Ultrasonic Cleaning Options for 3D Printed Products

Ultrasonic Cleaning Options for 3D Printed Products

Ultrasonic cleaning is widely used to remove mold support and other surface contaminants from 3-D printed parts.  Among the reasons for the popularity of ultrasonic cleaning is its thoroughness, speed and ability to access complex geometries unreachable via water sprays and potentially damaging manual cleaning with brushes. 

This post briefly describes popular methods for manufacturing 3-D printed parts, then offers you useful options to employ ultrasonic cleaning to ensure a high degree of cleanliness in your finished products.

Two Popular Techniques Making 3-D Printed Parts

Companies and hobbyists employing 3D printing techniques employ a variety of plastics and resins such as ABS, PLA, polyamide (nylon), glass filled polyamide, stereolithography materials (epoxy resins), silver, titanium, steel, wax, photopolymers and polycarbonate.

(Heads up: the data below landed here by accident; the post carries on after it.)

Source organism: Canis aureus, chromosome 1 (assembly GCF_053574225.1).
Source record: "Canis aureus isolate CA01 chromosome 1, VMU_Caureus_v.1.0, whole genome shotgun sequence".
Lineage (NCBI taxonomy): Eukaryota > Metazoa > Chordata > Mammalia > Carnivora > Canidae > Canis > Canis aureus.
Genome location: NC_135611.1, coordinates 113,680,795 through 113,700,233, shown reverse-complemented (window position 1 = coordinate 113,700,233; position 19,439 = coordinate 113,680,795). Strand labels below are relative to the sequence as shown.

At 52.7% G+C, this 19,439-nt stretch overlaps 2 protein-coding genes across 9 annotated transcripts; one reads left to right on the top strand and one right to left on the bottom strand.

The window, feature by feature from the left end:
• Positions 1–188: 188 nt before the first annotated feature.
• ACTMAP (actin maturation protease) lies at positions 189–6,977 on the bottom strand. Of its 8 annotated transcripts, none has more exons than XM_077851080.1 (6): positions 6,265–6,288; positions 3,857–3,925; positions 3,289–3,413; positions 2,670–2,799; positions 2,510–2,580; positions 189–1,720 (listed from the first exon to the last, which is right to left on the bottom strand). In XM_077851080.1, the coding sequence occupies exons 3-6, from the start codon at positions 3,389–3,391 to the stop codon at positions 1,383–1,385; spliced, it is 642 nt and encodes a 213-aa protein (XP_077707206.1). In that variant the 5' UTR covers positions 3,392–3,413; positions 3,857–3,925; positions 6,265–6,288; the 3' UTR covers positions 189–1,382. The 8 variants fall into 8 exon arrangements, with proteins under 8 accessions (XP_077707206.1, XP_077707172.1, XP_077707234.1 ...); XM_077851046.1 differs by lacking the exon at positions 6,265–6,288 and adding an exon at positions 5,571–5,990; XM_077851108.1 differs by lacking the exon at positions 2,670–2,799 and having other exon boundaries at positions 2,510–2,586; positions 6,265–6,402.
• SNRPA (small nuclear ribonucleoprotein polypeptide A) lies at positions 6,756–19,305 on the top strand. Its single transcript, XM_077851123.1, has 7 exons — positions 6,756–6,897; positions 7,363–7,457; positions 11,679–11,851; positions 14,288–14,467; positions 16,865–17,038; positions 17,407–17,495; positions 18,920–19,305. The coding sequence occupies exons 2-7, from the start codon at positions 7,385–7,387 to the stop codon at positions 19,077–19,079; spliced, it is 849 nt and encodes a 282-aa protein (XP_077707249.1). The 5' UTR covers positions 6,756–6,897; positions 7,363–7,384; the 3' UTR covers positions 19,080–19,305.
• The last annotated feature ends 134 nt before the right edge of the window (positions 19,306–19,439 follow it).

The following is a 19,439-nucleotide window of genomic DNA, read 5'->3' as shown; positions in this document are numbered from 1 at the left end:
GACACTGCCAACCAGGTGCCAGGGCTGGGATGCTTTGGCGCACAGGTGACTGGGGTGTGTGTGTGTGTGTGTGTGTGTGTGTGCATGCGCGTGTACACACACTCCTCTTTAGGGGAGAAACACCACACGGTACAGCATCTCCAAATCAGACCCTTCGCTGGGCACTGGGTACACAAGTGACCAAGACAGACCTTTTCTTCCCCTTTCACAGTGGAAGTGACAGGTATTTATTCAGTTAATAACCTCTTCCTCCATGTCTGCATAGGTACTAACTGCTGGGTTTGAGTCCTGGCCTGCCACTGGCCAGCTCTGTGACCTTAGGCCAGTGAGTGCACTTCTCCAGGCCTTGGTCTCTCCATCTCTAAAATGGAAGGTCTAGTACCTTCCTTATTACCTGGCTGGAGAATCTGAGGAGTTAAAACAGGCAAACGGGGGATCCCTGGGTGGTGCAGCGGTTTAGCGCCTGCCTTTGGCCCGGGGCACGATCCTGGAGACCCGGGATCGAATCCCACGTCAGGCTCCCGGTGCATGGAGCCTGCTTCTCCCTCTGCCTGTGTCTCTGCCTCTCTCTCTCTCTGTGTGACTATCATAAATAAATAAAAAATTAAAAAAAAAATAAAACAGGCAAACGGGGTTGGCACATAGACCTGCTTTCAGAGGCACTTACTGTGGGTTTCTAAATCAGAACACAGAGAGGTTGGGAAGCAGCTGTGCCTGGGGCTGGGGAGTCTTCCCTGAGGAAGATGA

Among the earlier techniques still used combine two moldable thermoplastic formulations such as ABS for the part itself and PLA for removable mold supports to quickly produce highly complex configurations.

In this instance a key to the efficiency of the process is fast, safe removal of the PLA mold support without risking damage to the ABS part.  An ultrasonic cleaner is proven far faster, safer and more effective than water sprays or manual scrubbing.

Recently techniques called SLA (stereolithography) and LFS (low force stereolithography) use lasers to build the part without the need of mold support. Uncured resin on the finished product requires removal best accomplished by ultrasonic cleaning.

A Two-Step Approach to Ultrasonic Cleaning 3-D Printed Parts

Two decisions must be made.  The first is selecting an ultrasonic cleaning unit large enough to accommodate your 3-D printed parts in such a way that they are fully immersed.  Some examples are provided later in this post.